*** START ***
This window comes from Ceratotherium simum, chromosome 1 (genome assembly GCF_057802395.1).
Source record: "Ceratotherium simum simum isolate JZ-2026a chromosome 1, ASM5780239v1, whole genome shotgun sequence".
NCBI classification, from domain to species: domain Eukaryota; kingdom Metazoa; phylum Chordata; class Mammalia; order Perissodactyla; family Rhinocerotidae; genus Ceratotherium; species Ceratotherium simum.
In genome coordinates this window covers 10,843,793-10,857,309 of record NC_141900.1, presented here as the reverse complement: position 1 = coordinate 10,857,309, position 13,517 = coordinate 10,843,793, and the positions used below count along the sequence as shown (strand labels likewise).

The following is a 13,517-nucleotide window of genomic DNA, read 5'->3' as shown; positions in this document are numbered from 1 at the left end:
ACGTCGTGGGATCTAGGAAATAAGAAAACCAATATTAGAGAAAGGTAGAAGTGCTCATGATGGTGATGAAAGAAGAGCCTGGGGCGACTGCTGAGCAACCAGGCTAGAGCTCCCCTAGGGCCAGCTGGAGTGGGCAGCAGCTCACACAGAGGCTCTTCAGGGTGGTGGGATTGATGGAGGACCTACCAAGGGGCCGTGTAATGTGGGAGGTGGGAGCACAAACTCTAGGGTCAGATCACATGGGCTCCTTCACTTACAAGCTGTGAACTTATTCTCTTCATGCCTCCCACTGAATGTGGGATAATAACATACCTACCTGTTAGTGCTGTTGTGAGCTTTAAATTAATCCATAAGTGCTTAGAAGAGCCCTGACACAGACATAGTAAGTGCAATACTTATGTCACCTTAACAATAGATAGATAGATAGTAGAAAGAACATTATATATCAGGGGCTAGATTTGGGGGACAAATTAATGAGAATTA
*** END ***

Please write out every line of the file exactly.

This window comes from Ceratotherium simum, chromosome 1 (genome assembly GCF_057802395.1).
Source record: "Ceratotherium simum simum isolate JZ-2026a chromosome 1, ASM5780239v1, whole genome shotgun sequence".
NCBI classification, from domain to species: domain Eukaryota; kingdom Metazoa; phylum Chordata; class Mammalia; order Perissodactyla; family Rhinocerotidae; genus Ceratotherium; species Ceratotherium simum.
In genome coordinates this window covers 10,843,793-10,857,309 of record NC_141900.1, presented here as the reverse complement: position 1 = coordinate 10,857,309, position 13,517 = coordinate 10,843,793, and the positions used below count along the sequence as shown (strand labels likewise).

The following is a 13,517-nucleotide window of genomic DNA, read 5'->3' as shown; positions in this document are numbered from 1 at the left end:
ACGTCGTGGGATCTAGGAAATAAGAAAACCAATATTAGAGAAAGGTAGAAGTGCTCATGATGGTGATGAAAGAAGAGCCTGGGGCGACTGCTGAGCAACCAGGCTAGAGCTCCCCTAGGGCCAGCTGGAGTGGGCAGCAGCTCACACAGAGGCTCTTCAGGGTGGTGGGATTGATGGAGGACCTACCAAGGGGCCGTGTAATGTGGGAGGTGGGAGCACAAACTCTAGGGTCAGATCACATGGGCTCCTTCACTTACAAGCTGTGAACTTATTCTCTTCATGCCTCCCACTGAATGTGGGATAATAACATACCTACCTGTTAGTGCTGTTGTGAGCTTTAAATTAATCCATAAGTGCTTAGAAGAGCCCTGACACAGACATAGTAAGTGCAATACTTATGTCACCTTAACAATAGATAGATAGATAGTAGAAAGAACATTATATATCAGGGGCTAGATTTGGGGGACAAATTAATGAGAATTA